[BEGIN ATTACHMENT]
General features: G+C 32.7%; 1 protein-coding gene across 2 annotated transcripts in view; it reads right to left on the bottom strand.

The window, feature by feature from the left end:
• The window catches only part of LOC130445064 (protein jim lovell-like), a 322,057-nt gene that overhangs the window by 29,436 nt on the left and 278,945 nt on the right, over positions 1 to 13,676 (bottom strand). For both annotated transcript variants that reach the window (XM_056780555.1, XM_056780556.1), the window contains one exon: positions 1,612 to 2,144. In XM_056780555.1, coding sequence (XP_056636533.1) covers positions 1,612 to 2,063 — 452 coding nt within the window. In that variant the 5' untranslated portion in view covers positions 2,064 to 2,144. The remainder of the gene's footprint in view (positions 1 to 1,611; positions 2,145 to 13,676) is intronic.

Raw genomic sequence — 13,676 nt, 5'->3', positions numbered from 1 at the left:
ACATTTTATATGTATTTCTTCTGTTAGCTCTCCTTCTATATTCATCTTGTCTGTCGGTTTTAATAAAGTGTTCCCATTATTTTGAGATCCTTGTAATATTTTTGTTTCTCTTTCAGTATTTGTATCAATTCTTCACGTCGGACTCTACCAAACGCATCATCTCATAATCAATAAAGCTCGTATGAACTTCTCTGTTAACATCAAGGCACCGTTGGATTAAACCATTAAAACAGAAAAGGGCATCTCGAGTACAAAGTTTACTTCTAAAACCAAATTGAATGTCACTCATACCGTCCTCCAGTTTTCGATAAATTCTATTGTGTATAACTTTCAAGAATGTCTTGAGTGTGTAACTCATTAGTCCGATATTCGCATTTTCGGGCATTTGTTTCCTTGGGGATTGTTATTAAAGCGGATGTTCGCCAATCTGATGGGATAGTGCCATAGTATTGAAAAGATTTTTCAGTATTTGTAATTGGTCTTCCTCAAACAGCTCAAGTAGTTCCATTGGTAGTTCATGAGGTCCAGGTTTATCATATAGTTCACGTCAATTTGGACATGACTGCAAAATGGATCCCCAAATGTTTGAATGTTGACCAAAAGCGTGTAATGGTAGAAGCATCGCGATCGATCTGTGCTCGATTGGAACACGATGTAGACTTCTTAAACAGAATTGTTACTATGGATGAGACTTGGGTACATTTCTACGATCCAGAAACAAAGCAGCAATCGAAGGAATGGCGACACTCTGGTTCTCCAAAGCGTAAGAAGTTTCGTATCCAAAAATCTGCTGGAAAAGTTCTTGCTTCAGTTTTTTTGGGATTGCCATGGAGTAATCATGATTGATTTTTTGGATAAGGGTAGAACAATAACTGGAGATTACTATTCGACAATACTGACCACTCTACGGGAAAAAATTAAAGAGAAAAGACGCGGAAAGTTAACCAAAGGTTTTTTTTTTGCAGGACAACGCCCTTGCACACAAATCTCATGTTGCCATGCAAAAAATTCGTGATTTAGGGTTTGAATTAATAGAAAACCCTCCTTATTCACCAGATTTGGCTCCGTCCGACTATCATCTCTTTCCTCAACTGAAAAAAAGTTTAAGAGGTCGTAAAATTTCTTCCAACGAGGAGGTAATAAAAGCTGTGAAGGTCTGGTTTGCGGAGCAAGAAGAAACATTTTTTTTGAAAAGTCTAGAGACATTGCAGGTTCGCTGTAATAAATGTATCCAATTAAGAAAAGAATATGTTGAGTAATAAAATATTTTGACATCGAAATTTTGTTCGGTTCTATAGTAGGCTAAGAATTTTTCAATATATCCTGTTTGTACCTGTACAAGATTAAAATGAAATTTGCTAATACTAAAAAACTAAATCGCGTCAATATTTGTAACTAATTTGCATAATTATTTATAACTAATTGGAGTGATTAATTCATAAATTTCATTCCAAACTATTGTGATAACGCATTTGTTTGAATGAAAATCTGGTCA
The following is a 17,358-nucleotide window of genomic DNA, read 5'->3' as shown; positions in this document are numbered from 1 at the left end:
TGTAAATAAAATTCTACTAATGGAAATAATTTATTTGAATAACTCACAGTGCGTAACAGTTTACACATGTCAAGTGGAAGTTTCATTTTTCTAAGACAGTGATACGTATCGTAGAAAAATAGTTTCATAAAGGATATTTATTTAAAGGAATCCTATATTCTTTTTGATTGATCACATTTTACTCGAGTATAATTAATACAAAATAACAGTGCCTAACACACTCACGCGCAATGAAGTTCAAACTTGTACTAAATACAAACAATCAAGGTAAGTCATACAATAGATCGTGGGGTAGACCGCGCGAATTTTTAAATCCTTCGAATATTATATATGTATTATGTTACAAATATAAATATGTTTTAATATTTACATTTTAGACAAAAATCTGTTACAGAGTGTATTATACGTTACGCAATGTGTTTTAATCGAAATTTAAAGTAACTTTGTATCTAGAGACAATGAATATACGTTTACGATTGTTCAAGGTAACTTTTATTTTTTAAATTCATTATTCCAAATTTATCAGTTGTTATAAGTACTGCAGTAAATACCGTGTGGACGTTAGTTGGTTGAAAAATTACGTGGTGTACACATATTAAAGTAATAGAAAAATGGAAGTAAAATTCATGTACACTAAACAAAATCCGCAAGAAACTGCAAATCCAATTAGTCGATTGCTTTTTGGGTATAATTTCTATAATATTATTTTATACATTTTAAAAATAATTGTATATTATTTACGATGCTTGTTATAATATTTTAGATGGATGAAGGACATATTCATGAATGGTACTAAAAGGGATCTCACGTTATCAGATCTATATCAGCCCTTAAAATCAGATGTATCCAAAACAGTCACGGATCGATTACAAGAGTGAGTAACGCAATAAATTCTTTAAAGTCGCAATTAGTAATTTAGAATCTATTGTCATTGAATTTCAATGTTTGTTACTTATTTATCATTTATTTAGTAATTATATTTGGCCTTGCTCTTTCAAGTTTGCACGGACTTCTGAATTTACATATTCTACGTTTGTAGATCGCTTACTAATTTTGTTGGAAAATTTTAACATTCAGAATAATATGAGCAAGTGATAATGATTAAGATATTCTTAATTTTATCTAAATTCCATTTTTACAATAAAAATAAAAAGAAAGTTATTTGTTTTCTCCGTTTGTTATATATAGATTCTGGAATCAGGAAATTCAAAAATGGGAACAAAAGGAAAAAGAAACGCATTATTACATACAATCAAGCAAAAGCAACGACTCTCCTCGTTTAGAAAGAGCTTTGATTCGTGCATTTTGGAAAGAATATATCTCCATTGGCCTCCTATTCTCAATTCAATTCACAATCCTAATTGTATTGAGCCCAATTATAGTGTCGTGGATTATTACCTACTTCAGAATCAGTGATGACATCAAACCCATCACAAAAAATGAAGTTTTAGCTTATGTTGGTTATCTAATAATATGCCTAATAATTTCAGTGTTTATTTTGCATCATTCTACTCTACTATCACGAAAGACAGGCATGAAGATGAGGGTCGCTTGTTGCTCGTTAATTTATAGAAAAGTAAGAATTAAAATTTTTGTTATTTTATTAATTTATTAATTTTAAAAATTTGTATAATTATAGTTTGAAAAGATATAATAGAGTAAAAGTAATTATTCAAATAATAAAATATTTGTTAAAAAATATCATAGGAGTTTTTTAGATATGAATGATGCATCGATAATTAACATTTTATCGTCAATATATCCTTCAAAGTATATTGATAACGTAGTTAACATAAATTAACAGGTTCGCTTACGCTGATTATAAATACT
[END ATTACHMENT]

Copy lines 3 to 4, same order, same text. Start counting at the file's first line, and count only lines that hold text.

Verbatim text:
• The window catches only part of LOC130445064 (protein jim lovell-like), a 322,057-nt gene that overhangs the window by 29,436 nt on the left and 278,945 nt on the right, over positions 1 to 13,676 (bottom strand). For both annotated transcript variants that reach the window (XM_056780555.1, XM_056780556.1), the window contains one exon: positions 1,612 to 2,144. In XM_056780555.1, coding sequence (XP_056636533.1) covers positions 1,612 to 2,063 — 452 coding nt within the window. In that variant the 5' untranslated portion in view covers positions 2,064 to 2,144. The remainder of the gene's footprint in view (positions 1 to 1,611; positions 2,145 to 13,676) is intronic.

Raw genomic sequence — 13,676 nt, 5'->3', positions numbered from 1 at the left: